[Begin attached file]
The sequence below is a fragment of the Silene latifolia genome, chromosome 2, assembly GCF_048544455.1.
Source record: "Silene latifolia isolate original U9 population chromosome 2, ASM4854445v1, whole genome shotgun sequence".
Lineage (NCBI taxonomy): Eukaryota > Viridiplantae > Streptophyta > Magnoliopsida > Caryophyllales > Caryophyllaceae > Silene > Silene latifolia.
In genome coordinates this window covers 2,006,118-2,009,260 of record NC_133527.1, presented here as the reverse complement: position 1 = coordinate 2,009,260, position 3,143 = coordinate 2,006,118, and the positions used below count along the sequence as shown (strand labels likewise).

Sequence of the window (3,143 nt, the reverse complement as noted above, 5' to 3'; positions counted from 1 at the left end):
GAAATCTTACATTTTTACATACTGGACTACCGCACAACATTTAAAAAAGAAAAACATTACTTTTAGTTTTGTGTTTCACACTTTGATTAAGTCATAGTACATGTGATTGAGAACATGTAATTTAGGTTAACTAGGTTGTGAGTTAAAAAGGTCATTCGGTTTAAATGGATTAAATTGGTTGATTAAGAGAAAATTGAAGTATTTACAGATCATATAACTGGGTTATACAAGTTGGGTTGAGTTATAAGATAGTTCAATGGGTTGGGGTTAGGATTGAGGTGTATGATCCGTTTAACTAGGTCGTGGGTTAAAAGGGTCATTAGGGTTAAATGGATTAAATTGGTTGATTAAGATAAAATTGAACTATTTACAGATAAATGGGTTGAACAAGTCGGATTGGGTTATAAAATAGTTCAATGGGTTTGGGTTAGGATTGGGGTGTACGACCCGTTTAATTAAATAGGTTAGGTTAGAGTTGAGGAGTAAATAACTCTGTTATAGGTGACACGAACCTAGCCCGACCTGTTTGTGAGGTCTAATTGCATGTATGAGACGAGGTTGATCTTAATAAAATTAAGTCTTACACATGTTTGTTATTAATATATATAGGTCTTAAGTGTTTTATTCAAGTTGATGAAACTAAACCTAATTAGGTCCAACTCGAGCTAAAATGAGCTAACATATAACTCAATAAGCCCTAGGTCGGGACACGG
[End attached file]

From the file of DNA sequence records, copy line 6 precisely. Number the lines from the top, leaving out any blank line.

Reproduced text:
GAAATCTTACATTTTTACATACTGGACTACCGCACAACATTTAAAAAAGAAAAACATTACTTTTAGTTTTGTGTTTCACACTTTGATTAAGTCATAGTACATGTGATTGAGAACATGTAATTTAGGTTAACTAGGTTGTGAGTTAAAAAGGTCATTCGGTTTAAATGGATTAAATTGGTTGATTAAGAGAAAATTGAAGTATTTACAGATCATATAACTGGGTTATACAAGTTGGGTTGAGTTATAAGATAGTTCAATGGGTTGGGGTTAGGATTGAGGTGTATGATCCGTTTAACTAGGTCGTGGGTTAAAAGGGTCATTAGGGTTAAATGGATTAAATTGGTTGATTAAGATAAAATTGAACTATTTACAGATAAATGGGTTGAACAAGTCGGATTGGGTTATAAAATAGTTCAATGGGTTTGGGTTAGGATTGGGGTGTACGACCCGTTTAATTAAATAGGTTAGGTTAGAGTTGAGGAGTAAATAACTCTGTTATAGGTGACACGAACCTAGCCCGACCTGTTTGTGAGGTCTAATTGCATGTATGAGACGAGGTTGATCTTAATAAAATTAAGTCTTACACATGTTTGTTATTAATATATATAGGTCTTAAGTGTTTTATTCAAGTTGATGAAACTAAACCTAATTAGGTCCAACTCGAGCTAAAATGAGCTAACATATAACTCAATAAGCCCTAGGTCGGGACACGG